- IA: SW for taking blood includes testing it
- MA: PC was shown for searching def’s cell phone for messages to and from murder victim; SW’s overbreadth was cured by searchers’ limiting scope of search
- N.D.Ga.: Facebook SW was valid when issued, but later case law said it would have been overbroad; valid by GFE
- D.N.M.: A habeas claim the state court was wrong on the 4A issue isn’t grounds for relief
- TX2: No exigency shown for warrantless blood draw in DUI case
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"If it was easy, everybody would be doing it. It isn't, and they don't."
“I am still learning.”
—Domenico Giuntalodi (but misattributed to Michelangelo Buonarroti (common phrase throughout 1500's)).
"Love work; hate mastery over others; and avoid intimacy with the government."
—Shemaya, in the Thalmud
"A system of law that not only makes certain conduct criminal, but also lays down rules for the conduct of the authorities, often becomes complex in its application to individual cases, and will from time to time produce imperfect results, especially if one's attention is confined to the particular case at bar. Some criminals do go free because of the necessity of keeping government and its servants in their place. That is one of the costs of having and enforcing a Bill of Rights. This country is built on the assumption that the cost is worth paying, and that in the long run we are all both freer and safer if the Constitution is strictly enforced."
—Williams v. Nix, 700 F. 2d 1164, 1173 (8th Cir. 1983) (Richard Sheppard Arnold, J.), rev'd Nix v. Williams, 467 US. 431 (1984).
"The criminal goes free, if he must, but it is the law that sets him free. Nothing can destroy a government more quickly than its failure to observe its own laws, or worse, its disregard of the charter of its own existence."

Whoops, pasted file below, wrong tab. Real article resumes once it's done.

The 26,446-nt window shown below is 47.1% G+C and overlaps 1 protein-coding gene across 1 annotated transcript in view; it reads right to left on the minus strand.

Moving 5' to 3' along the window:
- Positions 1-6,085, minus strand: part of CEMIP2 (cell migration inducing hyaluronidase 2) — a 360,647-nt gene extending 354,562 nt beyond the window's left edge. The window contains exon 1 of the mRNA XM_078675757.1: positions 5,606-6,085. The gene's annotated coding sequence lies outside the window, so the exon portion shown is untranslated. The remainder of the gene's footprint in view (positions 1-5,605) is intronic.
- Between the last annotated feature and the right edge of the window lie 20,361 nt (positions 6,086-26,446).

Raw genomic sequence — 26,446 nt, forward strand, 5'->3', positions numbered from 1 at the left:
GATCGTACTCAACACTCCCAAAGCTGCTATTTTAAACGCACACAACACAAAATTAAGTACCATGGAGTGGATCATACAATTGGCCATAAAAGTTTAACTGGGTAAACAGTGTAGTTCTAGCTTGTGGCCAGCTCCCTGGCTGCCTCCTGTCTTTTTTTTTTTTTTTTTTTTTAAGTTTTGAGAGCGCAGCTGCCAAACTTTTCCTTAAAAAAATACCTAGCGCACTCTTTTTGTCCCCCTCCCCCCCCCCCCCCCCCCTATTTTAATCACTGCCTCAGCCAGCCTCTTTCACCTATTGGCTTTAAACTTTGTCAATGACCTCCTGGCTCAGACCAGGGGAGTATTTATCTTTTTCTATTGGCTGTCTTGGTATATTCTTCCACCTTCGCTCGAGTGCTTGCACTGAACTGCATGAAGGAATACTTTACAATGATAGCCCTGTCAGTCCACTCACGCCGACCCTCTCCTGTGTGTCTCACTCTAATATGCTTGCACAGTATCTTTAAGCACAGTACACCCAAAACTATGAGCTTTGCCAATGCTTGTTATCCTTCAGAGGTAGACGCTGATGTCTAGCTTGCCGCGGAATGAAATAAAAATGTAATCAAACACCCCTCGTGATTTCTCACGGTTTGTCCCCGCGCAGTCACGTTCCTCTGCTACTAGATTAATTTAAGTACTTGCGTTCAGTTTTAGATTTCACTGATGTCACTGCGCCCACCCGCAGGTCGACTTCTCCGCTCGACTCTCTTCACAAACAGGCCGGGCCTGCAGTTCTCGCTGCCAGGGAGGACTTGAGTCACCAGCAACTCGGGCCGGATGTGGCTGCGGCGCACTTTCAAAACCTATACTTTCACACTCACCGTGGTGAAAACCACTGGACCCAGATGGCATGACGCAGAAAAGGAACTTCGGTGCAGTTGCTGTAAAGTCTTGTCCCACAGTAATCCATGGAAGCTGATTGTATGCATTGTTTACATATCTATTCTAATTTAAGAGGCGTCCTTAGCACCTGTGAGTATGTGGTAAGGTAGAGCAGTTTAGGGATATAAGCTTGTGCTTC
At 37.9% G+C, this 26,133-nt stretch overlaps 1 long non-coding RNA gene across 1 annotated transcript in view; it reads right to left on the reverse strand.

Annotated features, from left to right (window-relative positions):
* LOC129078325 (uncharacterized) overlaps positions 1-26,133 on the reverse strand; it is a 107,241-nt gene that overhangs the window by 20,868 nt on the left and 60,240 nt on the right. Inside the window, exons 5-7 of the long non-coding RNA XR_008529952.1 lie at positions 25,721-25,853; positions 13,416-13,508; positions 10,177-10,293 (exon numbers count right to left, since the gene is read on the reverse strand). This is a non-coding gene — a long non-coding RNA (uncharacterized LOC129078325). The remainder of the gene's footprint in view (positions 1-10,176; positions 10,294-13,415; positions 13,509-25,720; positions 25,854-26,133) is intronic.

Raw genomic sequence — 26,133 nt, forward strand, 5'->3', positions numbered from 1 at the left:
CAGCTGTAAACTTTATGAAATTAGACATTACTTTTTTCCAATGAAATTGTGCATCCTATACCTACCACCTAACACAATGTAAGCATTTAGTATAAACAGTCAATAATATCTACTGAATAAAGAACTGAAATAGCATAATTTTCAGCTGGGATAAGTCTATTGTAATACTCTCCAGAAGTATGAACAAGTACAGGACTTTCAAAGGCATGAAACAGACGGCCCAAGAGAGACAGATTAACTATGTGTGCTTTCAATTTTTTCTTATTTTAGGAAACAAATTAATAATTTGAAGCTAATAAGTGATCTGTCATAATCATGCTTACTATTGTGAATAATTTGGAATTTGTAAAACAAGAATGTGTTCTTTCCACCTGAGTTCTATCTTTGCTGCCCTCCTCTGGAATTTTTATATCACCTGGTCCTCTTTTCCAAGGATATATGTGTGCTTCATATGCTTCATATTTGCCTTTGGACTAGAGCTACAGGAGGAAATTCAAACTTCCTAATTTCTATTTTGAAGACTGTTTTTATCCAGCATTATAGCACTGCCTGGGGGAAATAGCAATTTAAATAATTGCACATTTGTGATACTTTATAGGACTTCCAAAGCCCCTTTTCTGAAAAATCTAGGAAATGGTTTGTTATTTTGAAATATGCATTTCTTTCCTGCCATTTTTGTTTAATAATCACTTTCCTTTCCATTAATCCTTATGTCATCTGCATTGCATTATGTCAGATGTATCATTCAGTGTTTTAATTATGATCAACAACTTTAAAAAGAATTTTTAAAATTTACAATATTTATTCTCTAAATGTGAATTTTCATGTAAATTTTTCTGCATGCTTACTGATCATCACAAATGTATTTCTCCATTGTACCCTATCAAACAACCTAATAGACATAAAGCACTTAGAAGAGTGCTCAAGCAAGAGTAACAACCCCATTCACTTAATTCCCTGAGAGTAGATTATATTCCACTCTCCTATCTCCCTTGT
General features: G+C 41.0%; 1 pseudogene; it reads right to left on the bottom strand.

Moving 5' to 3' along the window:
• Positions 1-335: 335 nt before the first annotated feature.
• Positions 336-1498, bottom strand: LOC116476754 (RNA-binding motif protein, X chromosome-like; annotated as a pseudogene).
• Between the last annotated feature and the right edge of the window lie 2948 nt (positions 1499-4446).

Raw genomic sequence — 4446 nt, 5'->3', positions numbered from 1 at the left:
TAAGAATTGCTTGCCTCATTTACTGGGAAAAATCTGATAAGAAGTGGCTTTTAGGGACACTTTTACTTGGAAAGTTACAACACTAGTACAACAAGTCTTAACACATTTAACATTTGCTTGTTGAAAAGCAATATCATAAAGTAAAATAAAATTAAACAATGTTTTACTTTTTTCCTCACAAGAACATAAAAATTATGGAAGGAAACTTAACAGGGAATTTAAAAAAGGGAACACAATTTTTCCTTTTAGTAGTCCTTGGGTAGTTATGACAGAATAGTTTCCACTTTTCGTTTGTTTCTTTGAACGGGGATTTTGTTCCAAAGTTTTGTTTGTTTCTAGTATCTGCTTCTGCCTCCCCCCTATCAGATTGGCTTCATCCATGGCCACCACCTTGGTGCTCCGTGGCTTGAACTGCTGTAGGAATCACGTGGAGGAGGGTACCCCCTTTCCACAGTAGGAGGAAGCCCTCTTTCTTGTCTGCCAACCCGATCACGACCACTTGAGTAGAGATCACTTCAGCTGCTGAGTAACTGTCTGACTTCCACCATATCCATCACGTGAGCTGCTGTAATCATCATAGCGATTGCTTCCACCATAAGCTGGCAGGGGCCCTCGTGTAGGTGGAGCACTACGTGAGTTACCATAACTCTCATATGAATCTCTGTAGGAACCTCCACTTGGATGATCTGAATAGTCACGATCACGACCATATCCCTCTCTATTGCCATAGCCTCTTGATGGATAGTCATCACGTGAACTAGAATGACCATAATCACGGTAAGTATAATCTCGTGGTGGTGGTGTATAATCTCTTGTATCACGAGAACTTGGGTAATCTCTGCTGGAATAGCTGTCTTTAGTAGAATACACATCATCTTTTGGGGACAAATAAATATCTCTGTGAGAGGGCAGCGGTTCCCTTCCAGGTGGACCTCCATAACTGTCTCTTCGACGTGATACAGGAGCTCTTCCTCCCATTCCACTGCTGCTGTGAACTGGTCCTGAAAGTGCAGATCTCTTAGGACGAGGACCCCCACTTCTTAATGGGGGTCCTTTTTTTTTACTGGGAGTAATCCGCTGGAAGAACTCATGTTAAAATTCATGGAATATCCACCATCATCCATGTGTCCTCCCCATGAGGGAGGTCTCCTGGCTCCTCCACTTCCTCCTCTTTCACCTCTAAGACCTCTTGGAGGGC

—Mapp v. Ohio, 367 U.S. 643, 659 (1961).
"Any costs the exclusionary rule are costs imposed directly by the Fourth Amendment."
—Yale Kamisar, 86 Mich.L.Rev. 1, 36 n. 151 (1987).
"There have been powerful hydraulic pressures throughout our history that bear heavily on the Court to water down constitutional guarantees and give the police the upper hand. That hydraulic pressure has probably never been greater than it is today."
— Terry v. Ohio, 392 U.S. 1, 39 (1968) (Douglas, J., dissenting).
"The great end, for which men entered into society, was to secure their property."
—Entick v. Carrington, 19 How.St.Tr. 1029, 1066, 95 Eng. Rep. 807 (C.P. 1765)
"It is a fair summary of history to say that the safeguards of liberty have frequently been forged in controversies involving not very nice people. And so, while we are concerned here with a shabby defrauder, we must deal with his case in the context of what are really the great themes expressed by the Fourth Amendment."
—United States v. Rabinowitz, 339 U.S. 56, 69 (1950) (Frankfurter, J., dissenting)
"The course of true law pertaining to searches and seizures, as enunciated here, has not–to put it mildly–run smooth."
—Chapman v. United States, 365 U.S. 610, 618 (1961) (Frankfurter, J., concurring).
"A search is a search, even if it happens to disclose nothing but the bottom of a turntable."
—Arizona v. Hicks, 480 U.S. 321, 325 (1987)
"For the Fourth Amendment protects people, not places. What a person knowingly exposes to the public, even in his own home or office, is not a subject of Fourth Amendment protection. ... But what he seeks to preserve as private, even in an area accessible to the public, may be constitutionally protected."
—Katz v. United States, 389 U.S. 347, 351 (1967)
“Experience should teach us to be most on guard to protect liberty when the Government’s purposes are beneficent. Men born to freedom are naturally alert to repel invasion of their liberty by evil-minded rulers. The greatest dangers to liberty lurk in insidious encroachment by men of zeal, well-meaning but without understanding.”
—United States v. Olmstead, 277 U.S. 438, 479 (1925) (Brandeis, J., dissenting)
“Liberty—the freedom from unwarranted intrusion by government—is as easily lost through insistent nibbles by government officials who seek to do their jobs too well as by those whose purpose it is to oppress; the piranha can be as deadly as the shark.”
—United States v. $124,570, 873 F.2d 1240, 1246 (9th Cir. 1989)